The Investment Column: Upbeat Williams calms the City

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ALARM bells finally stopped ringing yesterday at Williams, the fire protection and security group. Bears had been worried about problems inside Chubb, which was acquired by Williams for a steep price tag of pounds 1.3bn last year.

Critics were also raised concerns about Williams exposure to trading woes in South-east Asia. This had helped to depress the share price but upbeat results yesterday brought out the bulls.

Williams said Chubb was on line to deliver pounds 40m of performance improvement benefits by the end of this year while the tiger economies accounted for only 4 per cent of its sales. Williams' stock rose another 22p to 410p yesterday after a similar rise the day before.

The positive response from the City was also generated by better than expected group profits plus confirmation, finally, that the home improvements division was up for sale.

Demonstrating this further commitment to further focus activities, Williams announced details of a $242.5 (pounds 148m) cash disposal of its US door chimes and bathroom cabinets business. Analysts say Williams could raise another pounds 800m hiving off its home improvement division which takes in household names like Polyfilla, Polycell and Hammerite. The group insists there will be no rush, pointing out that sales from this division have been increasing on the back of strong demand in the US and expansion into Eastern Europe. But there is no interest in second division activities. Future strategy is to concentrate on fire and security where Williams can claim to be global market leaders.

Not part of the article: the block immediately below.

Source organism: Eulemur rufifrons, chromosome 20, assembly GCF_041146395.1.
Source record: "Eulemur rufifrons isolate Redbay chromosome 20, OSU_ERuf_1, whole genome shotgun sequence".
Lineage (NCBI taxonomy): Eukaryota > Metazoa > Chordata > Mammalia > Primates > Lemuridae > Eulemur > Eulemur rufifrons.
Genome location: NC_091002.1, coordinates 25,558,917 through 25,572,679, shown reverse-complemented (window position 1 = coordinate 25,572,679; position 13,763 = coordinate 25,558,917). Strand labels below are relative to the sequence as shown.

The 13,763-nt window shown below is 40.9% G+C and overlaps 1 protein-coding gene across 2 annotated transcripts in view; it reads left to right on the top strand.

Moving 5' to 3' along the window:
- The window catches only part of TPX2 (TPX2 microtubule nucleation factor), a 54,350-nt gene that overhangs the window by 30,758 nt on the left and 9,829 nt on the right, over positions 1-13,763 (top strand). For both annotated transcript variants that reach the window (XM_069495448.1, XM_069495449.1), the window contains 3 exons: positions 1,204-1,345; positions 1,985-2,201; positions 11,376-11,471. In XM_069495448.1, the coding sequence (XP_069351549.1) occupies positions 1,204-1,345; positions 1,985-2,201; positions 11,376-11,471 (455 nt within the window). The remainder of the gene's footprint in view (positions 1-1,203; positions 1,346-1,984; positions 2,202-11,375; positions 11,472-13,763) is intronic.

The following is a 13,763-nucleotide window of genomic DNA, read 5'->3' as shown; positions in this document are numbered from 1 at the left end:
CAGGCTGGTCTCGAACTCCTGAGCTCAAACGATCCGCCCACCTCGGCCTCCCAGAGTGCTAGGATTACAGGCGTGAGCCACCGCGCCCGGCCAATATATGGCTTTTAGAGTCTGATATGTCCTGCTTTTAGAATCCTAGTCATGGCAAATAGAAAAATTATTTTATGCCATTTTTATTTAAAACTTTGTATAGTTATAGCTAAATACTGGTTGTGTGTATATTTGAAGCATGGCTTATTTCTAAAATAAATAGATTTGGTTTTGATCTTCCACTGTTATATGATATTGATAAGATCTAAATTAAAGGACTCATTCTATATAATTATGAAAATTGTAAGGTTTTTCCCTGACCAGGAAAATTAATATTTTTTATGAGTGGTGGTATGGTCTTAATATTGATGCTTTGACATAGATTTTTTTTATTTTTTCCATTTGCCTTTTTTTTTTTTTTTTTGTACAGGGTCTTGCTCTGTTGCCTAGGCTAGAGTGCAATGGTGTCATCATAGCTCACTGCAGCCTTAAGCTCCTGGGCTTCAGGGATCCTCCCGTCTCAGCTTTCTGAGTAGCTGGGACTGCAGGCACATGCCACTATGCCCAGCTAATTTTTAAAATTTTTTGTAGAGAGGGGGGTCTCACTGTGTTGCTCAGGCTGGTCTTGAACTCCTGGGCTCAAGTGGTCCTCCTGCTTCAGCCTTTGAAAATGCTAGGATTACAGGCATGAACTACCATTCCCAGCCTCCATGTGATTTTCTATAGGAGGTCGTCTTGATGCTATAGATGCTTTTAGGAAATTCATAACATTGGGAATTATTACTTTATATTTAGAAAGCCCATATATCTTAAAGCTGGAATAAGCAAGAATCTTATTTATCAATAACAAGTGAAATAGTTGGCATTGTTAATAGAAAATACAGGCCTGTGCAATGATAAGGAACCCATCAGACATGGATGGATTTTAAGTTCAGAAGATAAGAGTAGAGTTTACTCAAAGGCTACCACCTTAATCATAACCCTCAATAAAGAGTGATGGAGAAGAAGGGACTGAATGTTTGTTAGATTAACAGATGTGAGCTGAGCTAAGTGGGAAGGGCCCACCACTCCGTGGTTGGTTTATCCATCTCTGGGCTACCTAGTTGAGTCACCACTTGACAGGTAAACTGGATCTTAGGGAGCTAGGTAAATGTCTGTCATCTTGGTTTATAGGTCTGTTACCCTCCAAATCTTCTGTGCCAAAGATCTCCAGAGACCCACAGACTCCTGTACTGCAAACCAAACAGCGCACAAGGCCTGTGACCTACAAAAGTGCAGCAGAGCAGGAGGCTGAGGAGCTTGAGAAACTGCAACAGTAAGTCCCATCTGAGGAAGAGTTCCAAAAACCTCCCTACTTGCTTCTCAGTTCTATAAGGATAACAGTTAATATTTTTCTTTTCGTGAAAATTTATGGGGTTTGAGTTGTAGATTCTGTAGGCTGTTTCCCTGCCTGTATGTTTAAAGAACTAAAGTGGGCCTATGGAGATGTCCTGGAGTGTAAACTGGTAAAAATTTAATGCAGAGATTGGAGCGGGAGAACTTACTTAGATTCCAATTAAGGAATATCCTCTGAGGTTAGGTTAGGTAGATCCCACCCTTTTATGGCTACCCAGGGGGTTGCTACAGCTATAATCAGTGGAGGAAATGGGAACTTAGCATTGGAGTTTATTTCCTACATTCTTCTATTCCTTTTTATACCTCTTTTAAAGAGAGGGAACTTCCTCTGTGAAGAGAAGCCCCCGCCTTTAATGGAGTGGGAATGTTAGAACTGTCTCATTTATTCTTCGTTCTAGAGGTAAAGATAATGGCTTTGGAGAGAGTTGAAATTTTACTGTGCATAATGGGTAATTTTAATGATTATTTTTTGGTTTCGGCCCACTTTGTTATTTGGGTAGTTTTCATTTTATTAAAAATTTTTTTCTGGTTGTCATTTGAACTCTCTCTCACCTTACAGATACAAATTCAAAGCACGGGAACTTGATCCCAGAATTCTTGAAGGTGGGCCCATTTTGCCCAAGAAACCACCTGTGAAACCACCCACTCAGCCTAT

Group pre-tax profits fell from pounds 340.2m to pounds 254.m but analysts had their eyes on underlying earnings. This showed a rise from pounds 248.5m to pounds 285.1m in 1997, higher than many had predicted.

Turnover increased from pounds 1.8bn to pounds 2.2bn while the dividend was increased 5 per cent to 15.8p. Management said the bigger pay out was justified by confidence in the growth prospects for the group which has already seen sales rising strongly in the first months of 1998.

Roger Carr, the chief executive, said the proceeds of forthcoming disposals will be used in the interests of shareholder value. That could mean acquisitions, but more likely share buybacks. Williams hinted at the possibility of buying back at least 10 per cent of its shares.

Analysts at Panmure Gordon expect Williams to produce a pre-tax profit of pounds 340m this year putting it on a forward multiple of16 times. Compared with blue-chip rivals in the support services sector, Williams looks extremely cheap, but then the former conglomerate still has something to prove. Hold.